The Last Ballad

Source: George Mackay Brown, ‘The Last Ballad’, The Listener, 20 June 1968, p. 800

Text: In a primitive community what happens circulates as story or ballad. During the Napoleonic Wars an Orkney sailor called Andrew Ross died under the lash. The news came to the islands, carried by other seamen, in many versions. The ballad-maker is not interested in the details, only in the central situation, the skeleton of the story: he allows the corruptible flesh of time and chance to rot. He fits out the story with a mask and dress of his own making, till it has a new life in the word.

Andrew Ross, an Orkney sailor,
Whose sufferings now I will explain,
While on a voyage from Barbados,
On board the vessel Martha Jane.

The mates and captain daily flogged him
With whips and rope, I tell you true,
Then on his mangled bleeding body
Water mixed with salt they threw.

This, though it is a very crude piece of balladry, becomes the story of Andrew Ross for all time. […] It is part of a seamless fabric that has been there from the beginning, where all stories are gathered, a part of a great story. […]

‘Andrew Ross’ was the last ballad. Everything changed when the first newspapers arrived. […] Language was no longer a mystery: it was machine to be exploited for social and utilitarian purposes. […] Wireless, in the 1930s, was another step along the road. […]

The island people, always hungry for new gadgets, bought television sets in the Fifties when they were still out at range of the transmitters. Endless blizzards slanted across the screen. Still they watched.

Several frightening things have happened in the course of a few years. TV personalities like Cliff Michelmore, Inspector Barlow and Fanny Craddock are spoken about more familiarly by islanders now than are the people who live in the outlying farms. The shadows on a screen have become more real than their flesh-and~blood neighbours. The gradual loosening of the sense of community goes on. Families stay at home in front of then TV sets on winter nights; the old social gatherings with fiddle and ale and story are rapidly fading into the past. A third frightening thing is the new tyranny of facts actively fostered by TV programmes (though it began in the islands a century ago with the newspapers). Facts, figures, graphs, statistics, are the important things. What has happened in the past generation, in consequence, is that the story-teller is being pushed out by the frightful bore who will give you his opinions about Vietnam and the colour problem and heart transplants: not really his own opinions at all but some prejudiced odds and ends that have stuck in his mind from a discussion witnessed on Panorama the night before. In the old days, one imagines, such a bore would have been courteously ignored, or otherwise put in his place. Today he is listened to with all reverence.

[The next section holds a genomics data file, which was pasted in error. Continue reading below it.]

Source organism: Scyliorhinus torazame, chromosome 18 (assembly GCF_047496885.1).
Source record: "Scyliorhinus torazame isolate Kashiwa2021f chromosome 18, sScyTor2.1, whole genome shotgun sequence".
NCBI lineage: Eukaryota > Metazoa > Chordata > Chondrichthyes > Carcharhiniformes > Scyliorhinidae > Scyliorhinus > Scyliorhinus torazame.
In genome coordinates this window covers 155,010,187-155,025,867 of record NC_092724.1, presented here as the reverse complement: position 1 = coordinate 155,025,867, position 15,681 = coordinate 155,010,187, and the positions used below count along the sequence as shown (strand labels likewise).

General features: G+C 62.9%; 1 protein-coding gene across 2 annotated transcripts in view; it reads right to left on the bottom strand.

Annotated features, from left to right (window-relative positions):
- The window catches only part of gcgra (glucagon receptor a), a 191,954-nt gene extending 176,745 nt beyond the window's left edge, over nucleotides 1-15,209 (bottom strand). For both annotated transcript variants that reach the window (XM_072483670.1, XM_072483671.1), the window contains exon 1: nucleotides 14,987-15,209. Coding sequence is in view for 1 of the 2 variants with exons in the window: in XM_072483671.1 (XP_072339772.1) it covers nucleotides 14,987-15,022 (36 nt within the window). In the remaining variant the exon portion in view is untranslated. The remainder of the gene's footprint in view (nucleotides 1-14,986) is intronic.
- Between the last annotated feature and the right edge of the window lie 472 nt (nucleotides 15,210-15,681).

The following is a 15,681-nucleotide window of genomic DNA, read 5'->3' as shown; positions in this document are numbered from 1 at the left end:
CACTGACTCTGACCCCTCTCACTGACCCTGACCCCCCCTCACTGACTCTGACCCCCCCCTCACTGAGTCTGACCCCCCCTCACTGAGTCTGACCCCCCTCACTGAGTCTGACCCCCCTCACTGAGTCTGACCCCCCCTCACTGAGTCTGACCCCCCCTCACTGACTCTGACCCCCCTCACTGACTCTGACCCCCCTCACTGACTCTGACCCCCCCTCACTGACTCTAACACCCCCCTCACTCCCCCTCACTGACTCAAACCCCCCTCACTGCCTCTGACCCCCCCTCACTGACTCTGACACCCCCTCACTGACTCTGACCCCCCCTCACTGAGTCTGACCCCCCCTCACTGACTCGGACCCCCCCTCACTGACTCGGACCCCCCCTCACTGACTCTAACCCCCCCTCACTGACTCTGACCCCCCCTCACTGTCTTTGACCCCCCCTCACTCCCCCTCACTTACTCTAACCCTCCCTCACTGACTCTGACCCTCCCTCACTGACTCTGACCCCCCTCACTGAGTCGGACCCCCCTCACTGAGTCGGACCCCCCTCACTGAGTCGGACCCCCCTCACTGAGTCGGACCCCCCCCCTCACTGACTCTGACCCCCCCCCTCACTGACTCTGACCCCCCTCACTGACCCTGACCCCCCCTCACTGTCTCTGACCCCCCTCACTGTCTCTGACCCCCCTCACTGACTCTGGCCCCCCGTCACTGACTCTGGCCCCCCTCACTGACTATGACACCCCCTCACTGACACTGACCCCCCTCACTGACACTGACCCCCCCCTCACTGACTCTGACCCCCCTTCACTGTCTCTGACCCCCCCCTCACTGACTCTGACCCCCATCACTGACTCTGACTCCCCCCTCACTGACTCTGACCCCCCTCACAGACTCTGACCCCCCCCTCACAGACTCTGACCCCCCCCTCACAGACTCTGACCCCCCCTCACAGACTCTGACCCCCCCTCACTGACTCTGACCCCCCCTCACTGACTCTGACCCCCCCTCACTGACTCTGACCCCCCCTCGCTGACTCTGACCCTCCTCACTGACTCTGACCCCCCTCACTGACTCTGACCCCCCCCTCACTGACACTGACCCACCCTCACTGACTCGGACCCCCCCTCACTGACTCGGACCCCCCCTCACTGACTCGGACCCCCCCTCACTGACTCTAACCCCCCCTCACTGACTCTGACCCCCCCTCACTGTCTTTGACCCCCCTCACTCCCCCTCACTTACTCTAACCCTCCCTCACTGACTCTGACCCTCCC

The crude ballad of ‘Andrew Ross’ was an attempt by a pastoral community to explain a terrible thing that had happened to one of their own press-ganged boys. They experienced it themselves, ritually, in a ballad, and so it became a part of the total experience of the community. There is no attempt to subsume horror into man‘s total experience, in this particular way, in the modern modes of entertainment. Aberfan and Belsen and Agadir remain black, unabsorbed horrors, underlined but in no way illuminated by all the ‘realistic’ treatment they have been given – the intricate columm of statistics, the photographs, the eye-witness accounts. No meaning emerges from all the swathings of fact. It is significant that when a TV dramatist recently attempted to enter imaginatively into the Aberfan situation, in Softly Softly – and I thought he did it very well – there were howls of protest the following week in Talkback. I listen to the wireless and watch television quite a lot, and the BBC pays me an acceptable guinea here and there for work l do. Many of the programmes are of high quality. But what seems to be happening is that small fruitful units of culture are being merged into larger, noisier, cruder units, so that, as T.S. Eliot said,

There is not enough silence
Not on the sea nor on the islands.

There is little we can do about it.

Comments: George Mackay Brown (1921-1996) was a Scottish poet and author, who was born and lived most of his life on the Orkney islands. The above extracts come from an essay written for the BBC’s journal The Listener. The full article goes into greater details about the ballad tradition, the arrival and newspapers (in the 1820s) and radio listening. Cliff Michelmore was a current affairs presenter; Inspector Barlow was a character was a character played by Stratford Johns in the police dramas Z Cars and Softly Softly; Franny Craddock was a TV cook. Panorama is a current affairs series, launched in 1957 and continuing to this day. Talkback was a BBC right-of-reply programme. The T.S. Eliot lines come from his poem ‘Ash Wednesday’.

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